Please Open This Book by Adam Lehrhaupt. The monkeys in this story are trapped inside, What's happened while the book was shut? This very creative story line is a sequel to Warning, Do Not Open This Book.

 

Poke-A-Dot books by iKids. Just as fun as playing with bubble wrap, these books contain little raised buttons that kids can push. Designed for younger children, toddlers can explore colors, animals, and transportation all through fun interactive activities.

Touch the Brightest Star by Christie Matheson. This book is charming and sentimental. Your child will touch a firefly and rub an owl's head as they say good night to the world and all its magical creatures. This is a super sweet one for nighttime and a personal favorite. Many are raving about the author's most recent book, Plant the Tiny Seed, which seems perfect for Spring. 

 

Now I'm Reading! Plays: by Nora Gaydos. These plays are the absolute best for brand new beginning readers and struggling readers. They are leveled and come with fun masks, though a little hard to track down. If you can find them they are worth the hunt. With classics, like Cinderella, The Three Little Pigs and Jack and the Beanstalk, children are typically familiar with the story line, which helps readers focus on the phonics and words rather than getting confused by the comprehension.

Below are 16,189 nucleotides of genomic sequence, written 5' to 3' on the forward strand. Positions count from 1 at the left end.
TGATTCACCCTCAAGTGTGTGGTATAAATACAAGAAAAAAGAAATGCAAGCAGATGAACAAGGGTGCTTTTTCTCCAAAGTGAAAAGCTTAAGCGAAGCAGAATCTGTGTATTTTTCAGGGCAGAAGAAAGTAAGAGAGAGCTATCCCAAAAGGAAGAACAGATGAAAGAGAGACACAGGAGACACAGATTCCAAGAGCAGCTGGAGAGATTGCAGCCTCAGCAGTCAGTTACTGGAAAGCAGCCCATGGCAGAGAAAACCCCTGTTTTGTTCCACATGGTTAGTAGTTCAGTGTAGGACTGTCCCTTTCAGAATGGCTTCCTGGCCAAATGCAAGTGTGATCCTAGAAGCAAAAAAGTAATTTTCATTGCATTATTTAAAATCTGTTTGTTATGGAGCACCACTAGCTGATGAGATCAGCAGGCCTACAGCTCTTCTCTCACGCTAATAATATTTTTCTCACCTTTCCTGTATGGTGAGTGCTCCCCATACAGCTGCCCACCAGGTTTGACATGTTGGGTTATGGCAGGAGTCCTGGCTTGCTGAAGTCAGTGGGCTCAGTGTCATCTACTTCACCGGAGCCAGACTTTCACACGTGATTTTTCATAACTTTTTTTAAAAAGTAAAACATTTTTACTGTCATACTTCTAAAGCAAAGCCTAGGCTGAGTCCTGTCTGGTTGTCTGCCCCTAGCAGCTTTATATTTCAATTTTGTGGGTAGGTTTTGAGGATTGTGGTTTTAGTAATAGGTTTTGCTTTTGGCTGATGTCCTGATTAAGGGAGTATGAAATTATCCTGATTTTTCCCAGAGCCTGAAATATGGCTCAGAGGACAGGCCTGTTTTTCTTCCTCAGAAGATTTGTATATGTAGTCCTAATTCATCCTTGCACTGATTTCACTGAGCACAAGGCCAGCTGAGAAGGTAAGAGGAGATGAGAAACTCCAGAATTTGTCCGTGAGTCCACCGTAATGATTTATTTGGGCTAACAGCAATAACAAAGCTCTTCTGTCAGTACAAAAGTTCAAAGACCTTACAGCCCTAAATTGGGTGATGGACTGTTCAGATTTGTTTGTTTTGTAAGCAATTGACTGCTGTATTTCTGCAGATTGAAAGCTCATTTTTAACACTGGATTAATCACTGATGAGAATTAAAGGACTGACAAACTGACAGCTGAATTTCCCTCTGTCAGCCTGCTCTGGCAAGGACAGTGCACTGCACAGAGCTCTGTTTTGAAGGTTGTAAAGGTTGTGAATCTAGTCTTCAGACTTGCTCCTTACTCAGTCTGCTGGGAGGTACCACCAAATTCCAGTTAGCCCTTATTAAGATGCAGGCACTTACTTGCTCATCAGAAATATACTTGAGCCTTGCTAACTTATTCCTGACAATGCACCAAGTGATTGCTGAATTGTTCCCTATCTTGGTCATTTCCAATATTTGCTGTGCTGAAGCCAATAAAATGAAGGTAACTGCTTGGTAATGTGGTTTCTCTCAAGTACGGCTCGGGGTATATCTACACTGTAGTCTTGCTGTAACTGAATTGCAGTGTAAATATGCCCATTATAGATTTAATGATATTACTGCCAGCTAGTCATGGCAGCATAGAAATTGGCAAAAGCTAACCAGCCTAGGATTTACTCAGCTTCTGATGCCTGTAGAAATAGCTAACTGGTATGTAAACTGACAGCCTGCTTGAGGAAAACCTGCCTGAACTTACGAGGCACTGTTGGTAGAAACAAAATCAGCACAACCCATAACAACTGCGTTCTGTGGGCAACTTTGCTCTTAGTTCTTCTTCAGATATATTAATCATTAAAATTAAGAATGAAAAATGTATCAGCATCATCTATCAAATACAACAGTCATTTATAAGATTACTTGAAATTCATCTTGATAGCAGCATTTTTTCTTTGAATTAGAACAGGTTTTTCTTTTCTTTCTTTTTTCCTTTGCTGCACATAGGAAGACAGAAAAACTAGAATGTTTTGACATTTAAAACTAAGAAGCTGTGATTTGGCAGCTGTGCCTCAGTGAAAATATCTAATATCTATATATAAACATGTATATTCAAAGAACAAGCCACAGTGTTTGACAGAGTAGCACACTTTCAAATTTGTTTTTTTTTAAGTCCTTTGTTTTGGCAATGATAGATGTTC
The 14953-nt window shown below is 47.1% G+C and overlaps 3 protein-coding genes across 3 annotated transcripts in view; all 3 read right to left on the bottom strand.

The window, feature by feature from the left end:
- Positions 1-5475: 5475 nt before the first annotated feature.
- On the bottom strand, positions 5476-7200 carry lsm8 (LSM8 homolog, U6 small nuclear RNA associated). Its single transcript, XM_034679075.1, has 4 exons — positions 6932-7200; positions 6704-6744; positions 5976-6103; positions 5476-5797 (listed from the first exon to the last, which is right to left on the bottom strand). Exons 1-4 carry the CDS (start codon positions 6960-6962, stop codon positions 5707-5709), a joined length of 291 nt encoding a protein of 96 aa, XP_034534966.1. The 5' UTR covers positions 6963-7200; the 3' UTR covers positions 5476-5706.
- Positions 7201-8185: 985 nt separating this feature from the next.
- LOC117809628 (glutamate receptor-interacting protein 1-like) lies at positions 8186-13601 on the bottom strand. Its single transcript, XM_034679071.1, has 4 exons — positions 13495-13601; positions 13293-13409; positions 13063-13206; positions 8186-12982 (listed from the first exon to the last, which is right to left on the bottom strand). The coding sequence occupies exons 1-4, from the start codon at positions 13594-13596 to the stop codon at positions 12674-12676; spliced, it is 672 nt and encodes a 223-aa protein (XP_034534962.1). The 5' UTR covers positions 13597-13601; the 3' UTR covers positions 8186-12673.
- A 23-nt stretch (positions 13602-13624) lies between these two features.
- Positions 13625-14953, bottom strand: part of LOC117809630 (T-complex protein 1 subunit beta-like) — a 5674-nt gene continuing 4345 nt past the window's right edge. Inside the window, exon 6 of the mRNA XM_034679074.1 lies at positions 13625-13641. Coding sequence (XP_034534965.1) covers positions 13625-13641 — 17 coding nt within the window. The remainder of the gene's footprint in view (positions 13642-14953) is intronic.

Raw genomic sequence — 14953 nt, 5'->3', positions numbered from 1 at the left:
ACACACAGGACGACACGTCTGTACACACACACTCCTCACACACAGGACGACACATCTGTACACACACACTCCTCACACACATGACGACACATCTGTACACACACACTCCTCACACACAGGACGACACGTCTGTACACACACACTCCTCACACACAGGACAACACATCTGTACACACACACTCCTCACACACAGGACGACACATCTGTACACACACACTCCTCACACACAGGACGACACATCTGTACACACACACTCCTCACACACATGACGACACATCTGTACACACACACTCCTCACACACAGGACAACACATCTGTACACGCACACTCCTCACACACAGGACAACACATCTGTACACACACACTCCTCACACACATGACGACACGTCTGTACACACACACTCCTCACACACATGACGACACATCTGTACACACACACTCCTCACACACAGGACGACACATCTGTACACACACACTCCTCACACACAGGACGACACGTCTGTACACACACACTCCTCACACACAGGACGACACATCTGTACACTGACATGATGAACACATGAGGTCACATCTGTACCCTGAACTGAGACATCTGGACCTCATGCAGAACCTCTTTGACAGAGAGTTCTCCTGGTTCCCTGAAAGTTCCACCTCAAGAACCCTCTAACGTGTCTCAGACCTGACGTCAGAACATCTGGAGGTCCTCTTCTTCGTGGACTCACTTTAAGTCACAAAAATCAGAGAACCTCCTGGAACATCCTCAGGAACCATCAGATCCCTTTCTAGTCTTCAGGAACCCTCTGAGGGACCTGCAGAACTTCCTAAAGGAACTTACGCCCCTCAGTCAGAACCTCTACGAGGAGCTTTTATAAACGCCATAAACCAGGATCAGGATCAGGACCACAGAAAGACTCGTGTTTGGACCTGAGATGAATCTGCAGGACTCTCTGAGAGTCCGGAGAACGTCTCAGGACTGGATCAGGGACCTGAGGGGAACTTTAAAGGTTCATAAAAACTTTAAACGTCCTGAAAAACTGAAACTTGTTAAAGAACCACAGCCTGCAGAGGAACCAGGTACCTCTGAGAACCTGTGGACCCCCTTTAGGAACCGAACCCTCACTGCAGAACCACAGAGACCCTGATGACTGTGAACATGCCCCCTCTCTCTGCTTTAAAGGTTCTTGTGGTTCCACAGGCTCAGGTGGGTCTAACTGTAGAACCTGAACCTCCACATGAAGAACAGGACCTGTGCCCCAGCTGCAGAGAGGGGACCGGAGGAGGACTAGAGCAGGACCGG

Just remember, you aren't alone if your child doesn't want to sit down through an entire book, but that doesn't necessarily mean they will dislike books. As always, feel free to email me if you have questions or need more specific suggestions.

Meaningful Bunny Books

While Peter Rabbit and Pat the Bunny will always be sweet classics, there are many new options today. If you are looking for ways to modernize your child's Easter basket and remind kids about the love of family and the importance of gratitude, check out these interesting and fun bunny books for the season. 

Dear Bunny by Bianca Gomez. A story about gratitude and friendship, this book is simple and very touching. A girl writes a letter to her bunny explaining what she loves most. This is a great book for parents who love design and illustrations, as Gomez's prints also make beautiful additions to a child's room. I'm thinking of ordering this one and this one to help my pre-schooler get excited about Kindergarten. 

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Yoga Bunny by Brian Russo. Bunny enjoys yoga and its positive effects, though his friends are too busy and upset to participate. Bunny begins his yoga anyway and pretty soon all of his friends are participating and feeling happier. The book is a cute story that touches on self-care and mindset, while also teaching children actual yoga poses. 

 

Wolfie the Bunny by Ame Dyckman, Illustrated by Zachariah OHora. In this book, the Bunny family takes in a baby wolf, who is left on their doorstep. Dot, the baby Bunny, is less than pleased with the family's newest member. Another great one for design lovers, OHora's illustrations have appeared in the New York Times and The Atlantic.